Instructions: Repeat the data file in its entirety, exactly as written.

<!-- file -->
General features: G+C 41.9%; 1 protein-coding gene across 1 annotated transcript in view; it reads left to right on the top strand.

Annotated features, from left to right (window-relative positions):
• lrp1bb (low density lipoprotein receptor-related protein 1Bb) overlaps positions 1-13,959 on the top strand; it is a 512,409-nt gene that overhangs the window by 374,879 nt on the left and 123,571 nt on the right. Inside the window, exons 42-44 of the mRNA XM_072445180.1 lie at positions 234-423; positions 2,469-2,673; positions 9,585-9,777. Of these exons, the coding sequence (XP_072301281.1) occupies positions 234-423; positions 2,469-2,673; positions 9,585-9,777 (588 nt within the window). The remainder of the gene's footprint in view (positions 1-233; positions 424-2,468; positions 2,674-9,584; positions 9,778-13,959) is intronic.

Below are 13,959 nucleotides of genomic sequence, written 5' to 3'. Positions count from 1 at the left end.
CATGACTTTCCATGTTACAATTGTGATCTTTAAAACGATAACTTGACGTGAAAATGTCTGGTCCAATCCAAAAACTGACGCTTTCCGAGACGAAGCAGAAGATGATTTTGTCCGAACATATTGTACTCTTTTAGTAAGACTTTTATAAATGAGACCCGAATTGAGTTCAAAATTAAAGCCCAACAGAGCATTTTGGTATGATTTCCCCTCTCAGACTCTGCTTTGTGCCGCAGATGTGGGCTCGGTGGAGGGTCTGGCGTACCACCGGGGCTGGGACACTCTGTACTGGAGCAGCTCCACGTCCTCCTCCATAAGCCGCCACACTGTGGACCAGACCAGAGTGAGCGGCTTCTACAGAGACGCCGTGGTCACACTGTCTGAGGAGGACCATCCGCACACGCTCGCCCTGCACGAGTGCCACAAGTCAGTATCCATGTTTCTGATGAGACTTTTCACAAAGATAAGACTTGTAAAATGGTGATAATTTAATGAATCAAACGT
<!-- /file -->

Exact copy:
General features: G+C 41.9%; 1 protein-coding gene across 1 annotated transcript in view; it reads left to right on the top strand.

Annotated features, from left to right (window-relative positions):
• lrp1bb (low density lipoprotein receptor-related protein 1Bb) overlaps positions 1-13,959 on the top strand; it is a 512,409-nt gene that overhangs the window by 374,879 nt on the left and 123,571 nt on the right. Inside the window, exons 42-44 of the mRNA XM_072445180.1 lie at positions 234-423; positions 2,469-2,673; positions 9,585-9,777. Of these exons, the coding sequence (XP_072301281.1) occupies positions 234-423; positions 2,469-2,673; positions 9,585-9,777 (588 nt within the window). The remainder of the gene's footprint in view (positions 1-233; positions 424-2,468; positions 2,674-9,584; positions 9,778-13,959) is intronic.

Below are 13,959 nucleotides of genomic sequence, written 5' to 3'. Positions count from 1 at the left end.
CATGACTTTCCATGTTACAATTGTGATCTTTAAAACGATAACTTGACGTGAAAATGTCTGGTCCAATCCAAAAACTGACGCTTTCCGAGACGAAGCAGAAGATGATTTTGTCCGAACATATTGTACTCTTTTAGTAAGACTTTTATAAATGAGACCCGAATTGAGTTCAAAATTAAAGCCCAACAGAGCATTTTGGTATGATTTCCCCTCTCAGACTCTGCTTTGTGCCGCAGATGTGGGCTCGGTGGAGGGTCTGGCGTACCACCGGGGCTGGGACACTCTGTACTGGAGCAGCTCCACGTCCTCCTCCATAAGCCGCCACACTGTGGACCAGACCAGAGTGAGCGGCTTCTACAGAGACGCCGTGGTCACACTGTCTGAGGAGGACCATCCGCACACGCTCGCCCTGCACGAGTGCCACAAGTCAGTATCCATGTTTCTGATGAGACTTTTCACAAAGATAAGACTTGTAAAATGGTGATAATTTAATGAATCAAACGT